Car Buyer's Guide: Sweetener turns sour for buyer
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It pays to get any special long term sweeteners in writing
Frank purchased his new car back in April 2014 in the belief he was to receive three years of free servicing.
“I’m sure there was a free service offer at that time, which influenced our decision to purchase. Our dilemma is twelve months down the track and come time for the cars first service there is no such offer on the local dealer's records.
"We did purchase the car out of our region but assumed the offer made at the time of sale covered the whole country” says Frank.
To make matters more complicated, there is nothing in writing on the sales agreement from the selling dealer to suggest the vehicle is eligible for future free servicing. “We are now starting to think we are confusing 3 years warranty with 3 years free service” adds Frank.
He would like to pass his experience onto other Driven readers and advises some caution and to seek clarity when or if such offers are being made.
Frank - the free warranty verses chargeable routine service period is one which traps and confuses more new car buyers than you would think. It can become a tough assignment when the routine service rolls around, for workshop staff to try and explain the differences between the two, and the sometimes high costs of routine servicing. It’s certainly not the ideal way to get the service department/customer relationship off to a perfect start.
It’s another good reason for new vehicle distributors to consider building routine service costs into their pricing structures. I don’t know anyone who enjoys taking their vehicle in for a service. It’s inconvenient, and regardless of how well the service staff spin the benefits, in the eyes of the customer, it simply is a cost they would love to avoid.
New vehicle distributors who include a service package at no extra cost currently, or even as a fixed price, certainly provide their dealer network with something positive to say about the need to have the vehicle serviced. And a happy customer is highly likely to be a repeat buyer.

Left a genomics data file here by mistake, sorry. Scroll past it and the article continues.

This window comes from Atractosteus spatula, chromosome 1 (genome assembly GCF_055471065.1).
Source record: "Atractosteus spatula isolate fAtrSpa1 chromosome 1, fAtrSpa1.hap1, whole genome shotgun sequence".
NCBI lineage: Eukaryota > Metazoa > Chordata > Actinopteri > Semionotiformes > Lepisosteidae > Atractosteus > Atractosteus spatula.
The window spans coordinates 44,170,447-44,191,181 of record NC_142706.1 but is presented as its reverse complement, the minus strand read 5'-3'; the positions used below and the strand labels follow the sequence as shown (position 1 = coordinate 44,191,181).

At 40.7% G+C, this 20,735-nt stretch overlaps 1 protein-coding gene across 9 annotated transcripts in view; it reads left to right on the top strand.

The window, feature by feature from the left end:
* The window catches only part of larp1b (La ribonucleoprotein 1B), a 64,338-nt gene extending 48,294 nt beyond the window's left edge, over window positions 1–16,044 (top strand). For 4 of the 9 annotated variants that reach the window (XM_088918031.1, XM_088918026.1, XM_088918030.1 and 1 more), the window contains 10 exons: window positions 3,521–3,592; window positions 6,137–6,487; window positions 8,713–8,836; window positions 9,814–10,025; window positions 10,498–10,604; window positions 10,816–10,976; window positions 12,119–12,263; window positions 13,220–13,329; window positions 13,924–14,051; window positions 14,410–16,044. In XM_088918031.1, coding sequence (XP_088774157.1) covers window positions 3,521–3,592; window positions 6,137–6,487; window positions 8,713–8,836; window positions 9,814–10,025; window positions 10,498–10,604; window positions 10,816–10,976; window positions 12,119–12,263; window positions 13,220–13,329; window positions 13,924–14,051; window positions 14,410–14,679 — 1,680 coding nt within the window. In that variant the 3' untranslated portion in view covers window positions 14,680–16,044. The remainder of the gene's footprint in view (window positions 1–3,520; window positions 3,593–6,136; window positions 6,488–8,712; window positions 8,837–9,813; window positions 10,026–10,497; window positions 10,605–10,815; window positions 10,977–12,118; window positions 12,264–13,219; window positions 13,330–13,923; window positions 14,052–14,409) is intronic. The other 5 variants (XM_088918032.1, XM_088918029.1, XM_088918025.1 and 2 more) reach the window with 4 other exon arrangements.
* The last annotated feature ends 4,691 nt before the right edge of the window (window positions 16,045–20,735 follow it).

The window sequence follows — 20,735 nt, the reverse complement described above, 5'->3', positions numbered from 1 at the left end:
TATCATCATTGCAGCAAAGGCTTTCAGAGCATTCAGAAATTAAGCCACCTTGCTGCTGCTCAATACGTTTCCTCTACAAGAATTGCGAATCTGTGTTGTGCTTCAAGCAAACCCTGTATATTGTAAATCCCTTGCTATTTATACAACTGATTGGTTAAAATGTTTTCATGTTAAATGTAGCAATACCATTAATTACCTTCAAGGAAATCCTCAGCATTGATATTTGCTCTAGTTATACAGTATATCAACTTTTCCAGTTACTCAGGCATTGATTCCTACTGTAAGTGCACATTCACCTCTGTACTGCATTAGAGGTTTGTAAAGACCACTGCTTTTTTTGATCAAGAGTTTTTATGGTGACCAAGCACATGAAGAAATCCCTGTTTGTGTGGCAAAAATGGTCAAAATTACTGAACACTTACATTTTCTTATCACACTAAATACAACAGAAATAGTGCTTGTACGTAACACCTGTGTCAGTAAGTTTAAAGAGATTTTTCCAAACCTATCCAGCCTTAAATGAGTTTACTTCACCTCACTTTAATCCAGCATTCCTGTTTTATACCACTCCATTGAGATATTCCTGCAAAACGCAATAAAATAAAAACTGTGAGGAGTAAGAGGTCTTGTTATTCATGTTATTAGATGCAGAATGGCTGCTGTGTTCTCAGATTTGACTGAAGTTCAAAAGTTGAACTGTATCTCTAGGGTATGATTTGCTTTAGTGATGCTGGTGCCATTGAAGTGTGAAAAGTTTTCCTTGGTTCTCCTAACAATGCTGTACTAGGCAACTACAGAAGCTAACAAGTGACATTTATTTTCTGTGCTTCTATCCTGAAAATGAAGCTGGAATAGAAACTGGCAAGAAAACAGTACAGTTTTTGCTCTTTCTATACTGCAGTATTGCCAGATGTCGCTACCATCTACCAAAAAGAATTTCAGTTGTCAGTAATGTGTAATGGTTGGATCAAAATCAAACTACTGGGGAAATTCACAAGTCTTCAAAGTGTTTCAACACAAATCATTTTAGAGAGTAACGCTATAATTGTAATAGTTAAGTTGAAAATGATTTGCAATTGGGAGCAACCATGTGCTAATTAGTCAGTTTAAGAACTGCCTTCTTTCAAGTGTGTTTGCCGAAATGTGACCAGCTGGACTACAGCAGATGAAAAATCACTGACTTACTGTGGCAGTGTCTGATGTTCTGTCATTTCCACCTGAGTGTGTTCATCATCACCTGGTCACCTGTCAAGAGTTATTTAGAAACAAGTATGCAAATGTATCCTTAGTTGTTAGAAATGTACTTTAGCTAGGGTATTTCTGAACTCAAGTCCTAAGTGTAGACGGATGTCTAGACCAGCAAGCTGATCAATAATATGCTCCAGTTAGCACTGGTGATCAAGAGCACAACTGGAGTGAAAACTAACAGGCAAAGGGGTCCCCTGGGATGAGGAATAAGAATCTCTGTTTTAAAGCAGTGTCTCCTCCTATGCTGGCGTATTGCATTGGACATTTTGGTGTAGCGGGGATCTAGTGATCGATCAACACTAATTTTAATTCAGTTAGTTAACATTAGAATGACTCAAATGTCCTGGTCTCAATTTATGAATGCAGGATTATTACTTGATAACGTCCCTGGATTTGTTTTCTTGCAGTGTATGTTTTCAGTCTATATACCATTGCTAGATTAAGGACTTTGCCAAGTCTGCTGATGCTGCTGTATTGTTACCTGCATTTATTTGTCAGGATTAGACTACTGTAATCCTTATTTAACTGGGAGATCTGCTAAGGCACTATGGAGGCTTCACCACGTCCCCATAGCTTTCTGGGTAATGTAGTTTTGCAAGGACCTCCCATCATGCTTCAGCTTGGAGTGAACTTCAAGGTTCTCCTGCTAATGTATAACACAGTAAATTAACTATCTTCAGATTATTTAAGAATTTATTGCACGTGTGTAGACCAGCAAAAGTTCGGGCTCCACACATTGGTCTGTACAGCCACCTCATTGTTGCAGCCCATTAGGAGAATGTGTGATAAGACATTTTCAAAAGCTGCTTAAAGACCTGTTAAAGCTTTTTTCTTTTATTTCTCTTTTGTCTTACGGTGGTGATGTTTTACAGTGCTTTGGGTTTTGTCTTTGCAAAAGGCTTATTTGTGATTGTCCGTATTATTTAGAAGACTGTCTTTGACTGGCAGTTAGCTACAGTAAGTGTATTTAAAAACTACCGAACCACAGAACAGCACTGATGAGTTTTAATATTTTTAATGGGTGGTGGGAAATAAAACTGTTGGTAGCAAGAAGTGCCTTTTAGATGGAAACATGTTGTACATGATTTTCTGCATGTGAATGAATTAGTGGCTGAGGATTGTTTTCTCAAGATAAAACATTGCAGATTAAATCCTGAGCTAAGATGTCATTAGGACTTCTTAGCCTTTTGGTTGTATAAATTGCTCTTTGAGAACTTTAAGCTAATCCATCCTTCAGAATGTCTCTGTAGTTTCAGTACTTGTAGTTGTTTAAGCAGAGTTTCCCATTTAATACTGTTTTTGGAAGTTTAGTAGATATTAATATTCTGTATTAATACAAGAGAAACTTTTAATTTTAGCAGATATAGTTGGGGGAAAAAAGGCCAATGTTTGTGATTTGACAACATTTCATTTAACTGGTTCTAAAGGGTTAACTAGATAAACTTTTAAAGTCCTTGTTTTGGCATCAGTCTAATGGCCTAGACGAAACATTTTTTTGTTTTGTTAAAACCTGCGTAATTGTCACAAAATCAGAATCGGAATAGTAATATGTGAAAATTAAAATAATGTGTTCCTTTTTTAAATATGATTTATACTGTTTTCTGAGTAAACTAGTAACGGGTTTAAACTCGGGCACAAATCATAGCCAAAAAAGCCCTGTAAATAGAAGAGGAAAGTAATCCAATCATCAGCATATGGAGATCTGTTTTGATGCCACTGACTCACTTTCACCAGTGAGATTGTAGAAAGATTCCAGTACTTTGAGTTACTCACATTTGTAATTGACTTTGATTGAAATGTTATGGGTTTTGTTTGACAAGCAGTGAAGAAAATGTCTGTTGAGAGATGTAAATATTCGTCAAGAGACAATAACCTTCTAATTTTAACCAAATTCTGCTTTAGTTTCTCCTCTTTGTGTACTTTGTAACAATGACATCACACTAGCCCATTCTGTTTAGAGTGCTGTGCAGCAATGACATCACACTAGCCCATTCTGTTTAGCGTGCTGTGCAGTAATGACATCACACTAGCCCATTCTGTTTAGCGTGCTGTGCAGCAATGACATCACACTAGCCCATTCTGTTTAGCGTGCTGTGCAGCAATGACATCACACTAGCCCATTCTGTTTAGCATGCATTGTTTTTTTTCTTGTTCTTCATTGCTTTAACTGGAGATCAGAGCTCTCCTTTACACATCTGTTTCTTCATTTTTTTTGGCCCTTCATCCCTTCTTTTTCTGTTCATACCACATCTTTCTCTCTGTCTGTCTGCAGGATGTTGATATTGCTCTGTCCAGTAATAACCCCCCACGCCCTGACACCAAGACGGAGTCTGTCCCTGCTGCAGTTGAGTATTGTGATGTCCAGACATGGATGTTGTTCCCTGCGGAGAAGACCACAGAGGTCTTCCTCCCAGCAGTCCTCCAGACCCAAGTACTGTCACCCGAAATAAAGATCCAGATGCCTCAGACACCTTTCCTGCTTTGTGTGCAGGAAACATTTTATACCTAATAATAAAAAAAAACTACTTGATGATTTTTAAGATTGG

But we digress.
A new car sales manager once told me, at times their biggest competition didn’t come from other franchises, it was in fact other dealerships selling the same product as them, offering better deals.
Incentives to buy from a particular dealer can range from offers such as: free or heavily discounted accessories, an inflated trade in price, free servicing or even free fuel for a specific time. They are all sweeteners waved under the nose of potential buyers in the hope a salesperson can quickly close a sale, and to help stop the buyer from shopping around other dealerships selling the same product and trying to negotiate a better deal.
Some of these discounts or special offers are generated from new vehicle distributors head office, and cover the whole country. Others can be specific to one particular dealer. In the case of a nationwide campaign, there’s little point in shopping around or moving outside of a region to purchase if you are drawn toward a particular vehicle by a promotion. An offer of free servicing for a period of time for example, would apply to the entire dealer network.
On the flip side any offer made by one dealership may not carry any validity if the vehicle was taken to another dealership who sell and service the same brand and model.
The free service is a good example. Your local dealer is not going to honour someone else’s promises and would need to be guaranteed payment before the vehicle is collected after its service.
Recouping those costs would need to be sorted out with the selling dealer, ideally before the vehicle was taken in for service.
Private buyers usually don’t mind travelling out of their home towns to purchase a new vehicle. It’s a special and exciting occasion that doesn’t roll around very often for most, a chance to take in the sights of another part of the country and to turn the whole experience into something of a holiday.
Travelling too far to have a vehicle serviced however can be a different story. The local dealer (if there is one) is a much better option.
So it’s best any special offers made by individual franchise dealerships are put in writing and you seek clarification on just what it is you are going to receive. Sales staff can be very transient at times and one year can often see a lot of changes in dealership staff.
To help keep relationships positive closer to home, it’s not a bad idea to talk to your local dealer about other options you are considering. Who knows what they may be able to come up with to gain your business. It may not match another dealer in dollar terms, but come service time or when you need a little help or advice they just may go that extra mile for you.
Plus there is every chance they will remember your name when you walk back into the showroom or service department.
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